Kristi S. Anseth, a University of Colorado Boulder biomedical engineer, and Loretta C. Ford, co-founder of the national nurse practitioner movement that began at the University of Colorado Health Sciences Center, will be inducted into the Colorado Women’s Hall of Fame during a March 8, 2012, ceremony. The two join eight other women selected by an independent panel of community members from nominations submitted from across the state.
Anseth is a pioneer in biomedical engineering and a leading researcher and inventor in the fields of biomaterials and regenerative medicine. Her research includes work on developing biological tissue substitutes that restore, maintain or improve tissue function, from helping broken bones heal faster to replacing diseased heart valves. Anseth has 17 patents in biomaterials and tissue engineering, and was a founding member of Mosaic Biosciences, which translates research results into useful products for today’s medicine. She was the first engineer to be named a Howard Hughes Medical Institute Investigator, and was a 2004 Alan T. Waterman award winner, the highest award of the National Science Foundation for demonstrated exceptional individual achievement in scientific or engineering research.
Ford was a U.S. Army/Air Force nurse in World War II, and received her bachelor’s and master’s degrees in nursing from the University of Colorado School of Nursing. She worked as a public health nurse and then as director of nursing for Boulder City/County Health Department. Ford became a full professor at the University of Colorado and then developed the nurse practitioner curriculum and model of nursing practice in collaboration with Henry Silver. Ford’s vision -- that nurses with advanced education could provide diagnostic and treatment services to improve patient care -- originated in Colorado and resulted in improved access to primary health care for underserved populations. The practice has spread across the country and world.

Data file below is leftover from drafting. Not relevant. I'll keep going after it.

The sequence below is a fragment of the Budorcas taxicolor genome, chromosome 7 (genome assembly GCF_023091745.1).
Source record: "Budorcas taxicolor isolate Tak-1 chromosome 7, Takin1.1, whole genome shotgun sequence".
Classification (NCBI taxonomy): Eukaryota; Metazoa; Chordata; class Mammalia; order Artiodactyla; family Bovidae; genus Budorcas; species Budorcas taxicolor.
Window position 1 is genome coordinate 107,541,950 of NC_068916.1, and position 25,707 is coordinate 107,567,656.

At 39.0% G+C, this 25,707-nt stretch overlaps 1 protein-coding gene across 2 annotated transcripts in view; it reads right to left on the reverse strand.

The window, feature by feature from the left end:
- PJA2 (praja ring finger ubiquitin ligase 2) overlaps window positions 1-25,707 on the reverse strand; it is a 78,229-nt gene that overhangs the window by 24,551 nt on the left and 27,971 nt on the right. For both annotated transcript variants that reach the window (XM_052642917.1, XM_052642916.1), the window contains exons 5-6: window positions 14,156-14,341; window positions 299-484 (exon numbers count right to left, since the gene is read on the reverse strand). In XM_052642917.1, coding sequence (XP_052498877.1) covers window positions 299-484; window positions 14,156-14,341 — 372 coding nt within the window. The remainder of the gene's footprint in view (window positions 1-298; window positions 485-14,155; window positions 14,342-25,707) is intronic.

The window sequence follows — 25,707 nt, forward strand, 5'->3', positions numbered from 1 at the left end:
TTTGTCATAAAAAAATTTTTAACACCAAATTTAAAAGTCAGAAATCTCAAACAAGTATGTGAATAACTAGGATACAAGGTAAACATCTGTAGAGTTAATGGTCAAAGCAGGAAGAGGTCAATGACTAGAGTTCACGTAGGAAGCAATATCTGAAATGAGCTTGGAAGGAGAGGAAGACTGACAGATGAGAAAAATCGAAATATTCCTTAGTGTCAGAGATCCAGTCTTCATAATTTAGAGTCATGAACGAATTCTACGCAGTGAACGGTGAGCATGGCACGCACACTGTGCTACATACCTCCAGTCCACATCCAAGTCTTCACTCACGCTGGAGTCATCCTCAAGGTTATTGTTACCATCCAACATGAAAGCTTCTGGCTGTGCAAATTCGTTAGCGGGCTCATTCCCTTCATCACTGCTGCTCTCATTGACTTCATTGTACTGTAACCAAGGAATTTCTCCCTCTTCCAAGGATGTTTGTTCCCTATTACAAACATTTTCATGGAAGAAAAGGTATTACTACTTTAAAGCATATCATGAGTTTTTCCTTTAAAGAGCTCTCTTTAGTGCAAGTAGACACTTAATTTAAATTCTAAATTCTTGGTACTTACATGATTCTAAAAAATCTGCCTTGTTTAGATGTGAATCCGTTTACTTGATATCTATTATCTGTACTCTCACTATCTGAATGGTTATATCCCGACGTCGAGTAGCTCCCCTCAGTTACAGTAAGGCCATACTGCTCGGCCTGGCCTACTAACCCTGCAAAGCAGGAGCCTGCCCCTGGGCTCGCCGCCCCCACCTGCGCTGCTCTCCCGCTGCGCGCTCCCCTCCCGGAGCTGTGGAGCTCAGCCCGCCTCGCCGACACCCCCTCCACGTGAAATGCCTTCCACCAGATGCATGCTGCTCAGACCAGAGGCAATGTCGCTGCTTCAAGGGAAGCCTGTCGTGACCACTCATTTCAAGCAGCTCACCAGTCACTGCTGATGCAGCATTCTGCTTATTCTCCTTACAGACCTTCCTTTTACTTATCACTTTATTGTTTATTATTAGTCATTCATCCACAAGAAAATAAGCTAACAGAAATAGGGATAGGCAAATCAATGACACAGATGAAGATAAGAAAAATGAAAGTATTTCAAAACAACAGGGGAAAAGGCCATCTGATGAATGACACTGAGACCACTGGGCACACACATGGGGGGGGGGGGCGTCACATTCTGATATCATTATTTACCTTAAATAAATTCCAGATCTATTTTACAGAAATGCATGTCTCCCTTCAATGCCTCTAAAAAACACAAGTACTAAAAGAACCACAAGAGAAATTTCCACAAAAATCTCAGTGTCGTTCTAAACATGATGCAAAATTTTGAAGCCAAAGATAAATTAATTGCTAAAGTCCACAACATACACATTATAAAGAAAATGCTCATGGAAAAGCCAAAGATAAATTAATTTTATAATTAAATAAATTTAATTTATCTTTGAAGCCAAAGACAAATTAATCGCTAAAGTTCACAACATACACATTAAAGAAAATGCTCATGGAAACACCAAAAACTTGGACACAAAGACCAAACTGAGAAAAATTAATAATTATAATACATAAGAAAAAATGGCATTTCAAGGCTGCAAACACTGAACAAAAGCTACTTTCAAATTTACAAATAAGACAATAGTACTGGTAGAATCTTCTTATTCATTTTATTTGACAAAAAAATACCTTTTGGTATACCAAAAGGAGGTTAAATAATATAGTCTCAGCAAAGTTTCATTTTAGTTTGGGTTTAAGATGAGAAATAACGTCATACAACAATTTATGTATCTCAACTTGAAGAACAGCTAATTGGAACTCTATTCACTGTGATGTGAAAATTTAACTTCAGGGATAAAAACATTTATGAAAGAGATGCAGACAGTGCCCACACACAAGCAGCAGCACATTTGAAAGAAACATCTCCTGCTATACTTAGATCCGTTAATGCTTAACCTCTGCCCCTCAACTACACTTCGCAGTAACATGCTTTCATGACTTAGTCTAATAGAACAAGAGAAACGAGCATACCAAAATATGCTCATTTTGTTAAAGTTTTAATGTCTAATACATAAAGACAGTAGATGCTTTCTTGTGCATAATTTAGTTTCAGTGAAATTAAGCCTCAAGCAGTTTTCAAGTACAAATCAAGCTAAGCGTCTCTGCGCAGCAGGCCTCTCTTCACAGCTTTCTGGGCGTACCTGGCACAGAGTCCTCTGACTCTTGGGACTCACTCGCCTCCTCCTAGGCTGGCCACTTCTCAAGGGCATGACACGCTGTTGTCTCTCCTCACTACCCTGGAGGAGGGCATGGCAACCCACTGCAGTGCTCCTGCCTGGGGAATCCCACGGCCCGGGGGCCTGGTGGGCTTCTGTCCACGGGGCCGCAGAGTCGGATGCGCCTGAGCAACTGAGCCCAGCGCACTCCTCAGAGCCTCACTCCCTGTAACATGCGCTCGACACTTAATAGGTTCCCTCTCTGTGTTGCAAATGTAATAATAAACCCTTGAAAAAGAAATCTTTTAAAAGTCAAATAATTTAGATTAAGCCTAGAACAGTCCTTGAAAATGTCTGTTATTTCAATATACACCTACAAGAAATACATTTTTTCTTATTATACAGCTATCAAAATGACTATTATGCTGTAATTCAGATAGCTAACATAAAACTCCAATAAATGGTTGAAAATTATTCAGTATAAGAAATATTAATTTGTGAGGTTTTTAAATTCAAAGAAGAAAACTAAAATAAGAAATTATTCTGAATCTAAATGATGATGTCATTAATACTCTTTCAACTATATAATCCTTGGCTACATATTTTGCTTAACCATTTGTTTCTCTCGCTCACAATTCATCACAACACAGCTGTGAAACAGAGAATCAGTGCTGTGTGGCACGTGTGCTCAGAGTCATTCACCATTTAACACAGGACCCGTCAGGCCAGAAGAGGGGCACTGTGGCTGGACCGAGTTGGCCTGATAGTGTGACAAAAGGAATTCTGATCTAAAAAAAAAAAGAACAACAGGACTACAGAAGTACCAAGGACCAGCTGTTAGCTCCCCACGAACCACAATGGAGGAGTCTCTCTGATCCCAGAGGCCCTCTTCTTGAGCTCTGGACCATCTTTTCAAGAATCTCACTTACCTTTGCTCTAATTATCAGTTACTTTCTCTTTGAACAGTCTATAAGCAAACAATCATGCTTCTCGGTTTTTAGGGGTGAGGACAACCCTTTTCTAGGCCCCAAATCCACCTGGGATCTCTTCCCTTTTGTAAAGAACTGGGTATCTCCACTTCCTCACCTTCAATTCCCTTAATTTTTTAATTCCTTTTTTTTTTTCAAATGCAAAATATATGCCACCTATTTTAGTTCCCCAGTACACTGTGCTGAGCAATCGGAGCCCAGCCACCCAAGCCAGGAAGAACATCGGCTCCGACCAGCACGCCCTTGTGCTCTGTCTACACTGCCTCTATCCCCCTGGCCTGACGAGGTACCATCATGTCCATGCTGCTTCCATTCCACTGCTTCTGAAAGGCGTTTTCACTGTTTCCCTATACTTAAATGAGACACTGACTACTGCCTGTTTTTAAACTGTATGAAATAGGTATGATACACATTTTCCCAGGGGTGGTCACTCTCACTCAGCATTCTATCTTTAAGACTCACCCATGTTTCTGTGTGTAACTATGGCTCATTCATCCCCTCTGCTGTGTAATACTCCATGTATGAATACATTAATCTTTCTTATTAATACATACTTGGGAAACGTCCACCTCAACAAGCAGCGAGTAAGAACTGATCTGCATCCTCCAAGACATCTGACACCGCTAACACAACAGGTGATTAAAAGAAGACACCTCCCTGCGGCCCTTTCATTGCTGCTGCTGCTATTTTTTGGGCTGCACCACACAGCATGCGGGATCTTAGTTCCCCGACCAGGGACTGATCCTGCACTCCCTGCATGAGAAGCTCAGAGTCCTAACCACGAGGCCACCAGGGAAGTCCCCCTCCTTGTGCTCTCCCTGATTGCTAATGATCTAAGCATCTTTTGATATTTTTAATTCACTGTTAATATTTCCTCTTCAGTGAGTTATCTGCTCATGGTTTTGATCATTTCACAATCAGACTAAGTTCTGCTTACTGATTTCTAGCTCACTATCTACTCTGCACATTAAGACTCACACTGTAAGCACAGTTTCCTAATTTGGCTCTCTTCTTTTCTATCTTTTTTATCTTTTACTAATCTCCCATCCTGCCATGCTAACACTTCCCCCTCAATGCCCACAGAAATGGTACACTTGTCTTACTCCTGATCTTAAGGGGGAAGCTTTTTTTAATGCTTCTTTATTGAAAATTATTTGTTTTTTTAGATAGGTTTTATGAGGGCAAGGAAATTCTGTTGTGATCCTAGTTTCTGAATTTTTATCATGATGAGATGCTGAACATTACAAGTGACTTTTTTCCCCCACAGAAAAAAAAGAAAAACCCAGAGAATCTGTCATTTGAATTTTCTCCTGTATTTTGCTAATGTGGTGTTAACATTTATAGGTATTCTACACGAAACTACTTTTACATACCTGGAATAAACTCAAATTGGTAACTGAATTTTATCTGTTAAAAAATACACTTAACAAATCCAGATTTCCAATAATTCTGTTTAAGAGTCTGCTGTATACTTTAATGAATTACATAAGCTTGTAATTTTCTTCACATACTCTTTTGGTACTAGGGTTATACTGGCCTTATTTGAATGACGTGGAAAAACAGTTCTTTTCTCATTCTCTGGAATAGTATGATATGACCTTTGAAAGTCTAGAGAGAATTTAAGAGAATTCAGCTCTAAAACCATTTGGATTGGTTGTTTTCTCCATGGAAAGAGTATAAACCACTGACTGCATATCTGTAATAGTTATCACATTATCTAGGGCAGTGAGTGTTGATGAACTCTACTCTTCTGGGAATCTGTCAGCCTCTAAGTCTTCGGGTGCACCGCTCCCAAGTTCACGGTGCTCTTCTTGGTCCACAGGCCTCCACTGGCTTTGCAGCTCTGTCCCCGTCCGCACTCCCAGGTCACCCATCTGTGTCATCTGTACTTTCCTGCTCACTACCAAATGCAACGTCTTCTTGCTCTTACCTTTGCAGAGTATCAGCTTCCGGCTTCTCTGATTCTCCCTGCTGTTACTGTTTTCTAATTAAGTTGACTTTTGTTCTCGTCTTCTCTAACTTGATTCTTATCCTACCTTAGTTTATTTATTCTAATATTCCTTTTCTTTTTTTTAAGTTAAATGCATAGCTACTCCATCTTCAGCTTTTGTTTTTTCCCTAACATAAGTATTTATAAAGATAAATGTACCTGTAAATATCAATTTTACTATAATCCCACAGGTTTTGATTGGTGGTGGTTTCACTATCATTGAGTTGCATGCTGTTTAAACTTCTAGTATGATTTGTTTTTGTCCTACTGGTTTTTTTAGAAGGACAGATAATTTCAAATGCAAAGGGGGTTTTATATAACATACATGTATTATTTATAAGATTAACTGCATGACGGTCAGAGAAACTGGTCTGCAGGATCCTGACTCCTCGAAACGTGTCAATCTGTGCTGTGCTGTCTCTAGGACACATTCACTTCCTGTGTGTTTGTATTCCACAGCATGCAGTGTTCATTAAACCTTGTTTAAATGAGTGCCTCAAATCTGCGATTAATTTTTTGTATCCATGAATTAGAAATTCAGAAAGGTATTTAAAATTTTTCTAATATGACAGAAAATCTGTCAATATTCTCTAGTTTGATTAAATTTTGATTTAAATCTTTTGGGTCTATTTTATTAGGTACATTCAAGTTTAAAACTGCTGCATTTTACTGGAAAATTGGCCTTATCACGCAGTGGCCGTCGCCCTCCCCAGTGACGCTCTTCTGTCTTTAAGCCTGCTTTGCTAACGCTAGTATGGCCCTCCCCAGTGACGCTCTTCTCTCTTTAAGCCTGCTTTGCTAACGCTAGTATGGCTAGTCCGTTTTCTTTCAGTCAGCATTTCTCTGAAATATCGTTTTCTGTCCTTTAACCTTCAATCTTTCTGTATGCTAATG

Other 2012 contemporary inductees are: Temple Grandin, Ph.D., animal sciences expert and autism advocate; Ding-Wen Hsu, businesswoman and Asian communities leader; Mary Ann Kerwin, women’s health advocate; and Mary J. Mullarkey, Colorado Supreme Court Chief Justice.
Historical inductees are: Janet Petra Bonnema, transportation engineer; Fannie Mae Duncan, Colorado Springs businesswoman and entrepreneur; Erinea Garcia Gallegos, educator and San Luis Valley postmaster; and Laura Gilpin, photographer.
“These women exemplify the best qualities of the people who have built and sustained Colorado,” says Ruby Mayeda, chair of the Colorado Women’s Hall of Fame. “They will join the other 122 outstanding women who have shared vision, foresight and the power of accomplishment to become inductees into the Hall of Fame.”
Founded in 1985, the Colorado Women's Hall of Fame is dedicated to recognizing and preserving the history of the accomplishments of past and present Colorado women. Both historical and contemporary women have shared foresight, vision, and the power of accomplishment but lacked a forum for recognition. The Colorado Women’s Hall of Fame ensures that their splendid achievements will not be forgotten.